In just four months, high doses of vitamin D reduced arterial stiffness in young, overweight/obese, vitamin-deficient, but otherwise still healthy African-Americans, researchers say.
Rigid artery walls are an independent predictor of cardiovascular-related disease and death, and vitamin D deficiency appears to be a contributor, says Yanbin Dong, MD, PhD, geneticist and cardiologist at the Georgia Prevention Institute (GPI) at the Medical College of Georgia (MCG) at Augusta University.
So researchers looked at baseline and again 16 weeks later in 70 African-Americans 13 to 45 years of age—all of whom had some degree of arterial stiffness—taking varying doses of the vitamin best known for its role in bone health. In what appears to be the first randomized trial of its kind, they found that arterial stiffness was improved by vitamin D supplementation in a dose–response manner in this population, they wrote in the journal PLoS ONE.
Overweight/obese blacks are at increased risk for vitamin D deficiency because darker skin absorbs less sunlight—the skin makes vitamin D in response to sun exposure—and fat tends to sequester vitamin D for no apparent purpose, says Dong, the study's corresponding author.
Participants taking 4,000 international units (IU)—more than six times the daily 600 IU the Institute of Medicine currently recommends for most adults and children—received the most benefit, says Dr. Anas Raed, MD, research resident in the MCG Department of Medicine and the study's first author.
The dose, now considered the highest safe upper dose of the vitamin by the Institute of Medicine, reduced arterial stiffness the most and the fastest: 10.4% in four months. Stiffness was significantly and rapidly reduced, Raed says.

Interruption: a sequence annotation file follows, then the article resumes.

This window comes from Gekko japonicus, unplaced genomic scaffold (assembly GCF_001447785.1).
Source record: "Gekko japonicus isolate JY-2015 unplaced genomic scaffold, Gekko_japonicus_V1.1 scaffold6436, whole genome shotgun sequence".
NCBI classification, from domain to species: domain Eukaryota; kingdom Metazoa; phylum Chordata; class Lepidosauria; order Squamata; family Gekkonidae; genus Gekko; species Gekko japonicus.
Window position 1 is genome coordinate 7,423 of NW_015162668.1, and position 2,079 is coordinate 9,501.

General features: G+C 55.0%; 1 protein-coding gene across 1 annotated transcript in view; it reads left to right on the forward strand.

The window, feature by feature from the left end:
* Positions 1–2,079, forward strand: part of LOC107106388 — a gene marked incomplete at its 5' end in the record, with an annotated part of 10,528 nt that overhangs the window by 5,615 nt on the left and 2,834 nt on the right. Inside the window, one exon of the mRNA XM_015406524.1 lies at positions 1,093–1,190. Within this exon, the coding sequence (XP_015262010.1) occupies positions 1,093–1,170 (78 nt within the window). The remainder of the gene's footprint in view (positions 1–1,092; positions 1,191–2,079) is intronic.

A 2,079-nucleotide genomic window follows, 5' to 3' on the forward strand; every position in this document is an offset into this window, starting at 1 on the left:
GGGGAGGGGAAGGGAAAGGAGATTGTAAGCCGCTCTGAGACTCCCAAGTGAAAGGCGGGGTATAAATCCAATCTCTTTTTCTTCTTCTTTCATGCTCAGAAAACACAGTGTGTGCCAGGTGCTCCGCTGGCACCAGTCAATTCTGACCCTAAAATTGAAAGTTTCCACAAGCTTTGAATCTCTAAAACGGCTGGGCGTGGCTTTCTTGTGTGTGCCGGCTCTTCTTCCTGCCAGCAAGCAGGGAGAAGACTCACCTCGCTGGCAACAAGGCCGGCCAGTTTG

Two thousand IU decreased stiffness by 2% in that time frame. At 600 IU, arterial stiffness actually increased slightly (0.1%), and the placebo group experienced a 2.3% increase in arterial stiffness over the time frame.
The researchers used noninvasive, gold-standard pulse wave velocity to assess arterial stiffness. Reported measures were from the carotid artery in the neck to the femoral artery, a major blood vessel, which supplies the lower body with blood. The American Heart Association considers this the primary outcome measurement of arterial stiffness.
The varying doses, as well as the placebo participants took, were all packaged the same, so neither they or the investigators knew which dose, if any, people were getting until the study was complete. Both placebo and supplements were given once monthly—rather than daily at home—at the GPI to ensure consistent compliance.
While heart disease is the leading cause of death in the United States, according to the Centers for Disease Control and Prevention, African-Americans have higher rates of cardiovascular disease and death than whites and the disease tends to occur earlier in life. The authors write that arterial stiffness and vitamin D deficiency might be potential contributors.
Just how vitamin D is good for our arteries isn't completely understood, but it appears to impact blood vessel health in many ways. Laboratory studies have shown that mice missing a vitamin D receptor have higher activation of the renin-angiotensin-aldosterone system, Raed says. Activation of this system increases blood vessel constriction, which can contribute to arterial stiffness. Vitamin D can also suppress vascular smooth muscle cell proliferation, activation of garbage-eating macrophages, and calcification formation, all of which can thicken blood vessel walls and hinder flexibility. Vitamin D also reduces inflammation, an underlying mechanism for obesity-related development of coronary artery disease, Raed says.
Now it's time to do a larger-scale study, particularly in high-risk populations, and follow participants' progress for longer periods, Dong and Raed say. "A year would give us even more data and ideas," Raed adds.
Source: EurekAlert; January 2, 2018.